Cowboy Brad Fitch brings the music of John Denver to Steamboat | SteamboatToday.com
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Cowboy Brad Fitch brings the music of John Denver to Steamboat

Cowboy Brad Fitch returns to the Chief Theater in downtown Steamboat Springs Oct. 15 to perform the timeless music of John Denver. He will be accompanied by the vocal harmonies of his sister, Melinda Morris, and his nephew, Eamonn Morris, on cello and bass.
file photo

If you go

What: John Denver tribute concert with Cowboy Brad Fitch

When: Oct. 15; doors/bar 6:30 p.m., show 7 p.m.

Where: Chief Theater, 813 Lincoln Ave.

Cost: $15

— Cowboy Brad Fitch returns to the Chief Theater in downtown Steamboat Springs Oct. 15 to perform the timeless music of John Denver. He will be accompanied by the vocal harmonies of his sister, Melinda Morris, and his nephew, Eamonn Morris, on cello and bass.

Fitch, who is not a full-time John Denver tribute artist — it’s only about 10 percent of his career — will come straight to Steamboat from Aspen, where he was performing at the 19th Annual John Denver Memorial. Denver, who had a special place in his heart for Aspen, died in a private plane off the coast of California Oct. 12, 1997.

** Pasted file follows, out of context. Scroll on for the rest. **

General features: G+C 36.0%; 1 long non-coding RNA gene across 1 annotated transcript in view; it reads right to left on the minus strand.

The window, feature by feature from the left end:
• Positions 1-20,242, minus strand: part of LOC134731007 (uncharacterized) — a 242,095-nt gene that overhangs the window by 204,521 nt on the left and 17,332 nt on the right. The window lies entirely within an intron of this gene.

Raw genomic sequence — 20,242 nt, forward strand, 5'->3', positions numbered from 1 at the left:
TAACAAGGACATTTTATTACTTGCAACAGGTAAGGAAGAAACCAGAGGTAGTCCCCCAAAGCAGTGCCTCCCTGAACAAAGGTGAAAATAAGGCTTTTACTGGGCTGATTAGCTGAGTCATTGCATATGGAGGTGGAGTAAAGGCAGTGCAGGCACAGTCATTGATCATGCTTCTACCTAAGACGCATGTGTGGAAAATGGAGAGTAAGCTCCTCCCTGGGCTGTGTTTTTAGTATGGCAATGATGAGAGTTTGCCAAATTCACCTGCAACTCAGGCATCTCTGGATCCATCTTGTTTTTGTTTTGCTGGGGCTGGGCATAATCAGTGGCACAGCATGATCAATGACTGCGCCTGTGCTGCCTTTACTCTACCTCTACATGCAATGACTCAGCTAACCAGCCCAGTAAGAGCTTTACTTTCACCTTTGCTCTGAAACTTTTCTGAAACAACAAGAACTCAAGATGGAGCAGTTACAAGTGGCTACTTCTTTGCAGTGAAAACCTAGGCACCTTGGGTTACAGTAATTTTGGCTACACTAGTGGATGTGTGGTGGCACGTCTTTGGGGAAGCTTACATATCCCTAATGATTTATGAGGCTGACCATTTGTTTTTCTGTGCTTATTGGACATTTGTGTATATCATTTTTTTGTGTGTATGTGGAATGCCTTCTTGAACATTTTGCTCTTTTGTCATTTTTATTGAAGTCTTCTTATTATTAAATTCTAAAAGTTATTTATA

Audience members can feel free to sing along and call out requests when Cowboy Brad comes to town, but they are apt to sense his emotional state if he performs any of three songs, in particular.

“There are three John Denver songs that can still break me up, so I have to be very controlled when I perform them live,” Fitch said. “They are ‘On the Wings of a Dream,’ ‘Rhymes and Reasons’ and ‘Yellowstone.’”

Denver was renowned for performing with symphony orchestras all over the world, and Saturday’s audience may experience a taste of that sound when Eamonn Morris performs on his cello.

“Acoustic cello and guitar compliment each other so well,” Fitch observed. “John Denver was actually an excellent guitarist. His version of Peter Seeger’s ‘Bells of Rhymney’ (also recorded by the Byrds in 1965) blew me away.’

Fitch has learned through performing across the country that the music of John Denver helps audiences of a certain age tap into what they were doing in the ’70s and ’80s.

“Routinely, people say, ‘The music just makes me happy.’ But they also admire his messages of peace and conservation,” Fitch said. “I’m really looking forward to Saturday night, and I hope to see a lot of familiar, and new, faces at the concert.”

To reach Tom Ross, call 970-871-4205, email tross@SteamboatToday.com or follow him on Twitter @ThomasSRoss1


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